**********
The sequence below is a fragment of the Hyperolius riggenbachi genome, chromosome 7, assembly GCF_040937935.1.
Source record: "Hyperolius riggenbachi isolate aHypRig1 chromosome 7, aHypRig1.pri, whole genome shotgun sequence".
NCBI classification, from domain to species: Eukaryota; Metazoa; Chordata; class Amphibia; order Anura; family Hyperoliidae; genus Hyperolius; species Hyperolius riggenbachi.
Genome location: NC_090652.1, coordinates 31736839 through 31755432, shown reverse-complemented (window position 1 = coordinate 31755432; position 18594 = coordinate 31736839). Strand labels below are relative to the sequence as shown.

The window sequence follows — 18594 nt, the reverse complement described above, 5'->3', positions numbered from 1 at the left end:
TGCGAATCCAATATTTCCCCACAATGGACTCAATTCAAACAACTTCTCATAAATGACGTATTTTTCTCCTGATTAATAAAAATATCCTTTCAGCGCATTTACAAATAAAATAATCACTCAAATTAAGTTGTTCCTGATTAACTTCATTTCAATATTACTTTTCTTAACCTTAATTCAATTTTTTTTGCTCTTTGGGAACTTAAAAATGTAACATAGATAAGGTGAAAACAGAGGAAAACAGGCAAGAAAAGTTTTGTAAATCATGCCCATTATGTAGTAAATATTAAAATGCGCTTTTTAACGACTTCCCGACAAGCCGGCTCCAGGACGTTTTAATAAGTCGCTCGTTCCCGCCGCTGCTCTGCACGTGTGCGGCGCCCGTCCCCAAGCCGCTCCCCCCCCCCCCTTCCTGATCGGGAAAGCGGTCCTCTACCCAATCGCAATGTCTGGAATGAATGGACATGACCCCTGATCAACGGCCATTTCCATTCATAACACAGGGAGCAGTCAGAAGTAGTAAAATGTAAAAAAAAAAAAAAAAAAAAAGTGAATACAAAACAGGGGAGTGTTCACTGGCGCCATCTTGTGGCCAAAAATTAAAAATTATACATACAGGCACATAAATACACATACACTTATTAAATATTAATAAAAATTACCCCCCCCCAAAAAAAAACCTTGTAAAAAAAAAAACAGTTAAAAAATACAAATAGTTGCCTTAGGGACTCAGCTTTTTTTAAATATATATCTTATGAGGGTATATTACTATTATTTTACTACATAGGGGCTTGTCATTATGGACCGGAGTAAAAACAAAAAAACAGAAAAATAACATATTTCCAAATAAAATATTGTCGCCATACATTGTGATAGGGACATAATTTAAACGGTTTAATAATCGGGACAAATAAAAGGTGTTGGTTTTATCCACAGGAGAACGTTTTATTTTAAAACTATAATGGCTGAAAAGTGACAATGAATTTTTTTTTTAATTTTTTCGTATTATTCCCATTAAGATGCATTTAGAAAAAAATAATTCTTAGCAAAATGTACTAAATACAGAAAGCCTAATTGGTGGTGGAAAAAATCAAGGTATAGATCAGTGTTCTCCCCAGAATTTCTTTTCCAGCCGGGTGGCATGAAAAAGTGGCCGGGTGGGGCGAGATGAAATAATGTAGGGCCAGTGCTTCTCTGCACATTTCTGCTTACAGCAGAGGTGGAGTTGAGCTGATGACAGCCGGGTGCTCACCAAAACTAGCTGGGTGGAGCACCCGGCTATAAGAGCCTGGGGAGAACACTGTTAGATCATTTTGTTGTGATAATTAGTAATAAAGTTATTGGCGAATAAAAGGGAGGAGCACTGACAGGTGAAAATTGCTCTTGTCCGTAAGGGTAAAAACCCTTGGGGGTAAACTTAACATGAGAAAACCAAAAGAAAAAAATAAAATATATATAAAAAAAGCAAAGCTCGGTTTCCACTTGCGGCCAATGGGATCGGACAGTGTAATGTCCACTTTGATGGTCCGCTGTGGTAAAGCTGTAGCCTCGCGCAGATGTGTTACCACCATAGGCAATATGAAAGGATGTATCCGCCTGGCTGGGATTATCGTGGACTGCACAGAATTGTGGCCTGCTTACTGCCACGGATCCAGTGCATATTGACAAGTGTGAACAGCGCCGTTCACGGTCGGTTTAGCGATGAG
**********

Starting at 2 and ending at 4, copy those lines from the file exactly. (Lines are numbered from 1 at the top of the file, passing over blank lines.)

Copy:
Source record: "Hyperolius riggenbachi isolate aHypRig1 chromosome 7, aHypRig1.pri, whole genome shotgun sequence".
NCBI classification, from domain to species: Eukaryota; Metazoa; Chordata; class Amphibia; order Anura; family Hyperoliidae; genus Hyperolius; species Hyperolius riggenbachi.
Genome location: NC_090652.1, coordinates 31736839 through 31755432, shown reverse-complemented (window position 1 = coordinate 31755432; position 18594 = coordinate 31736839). Strand labels below are relative to the sequence as shown.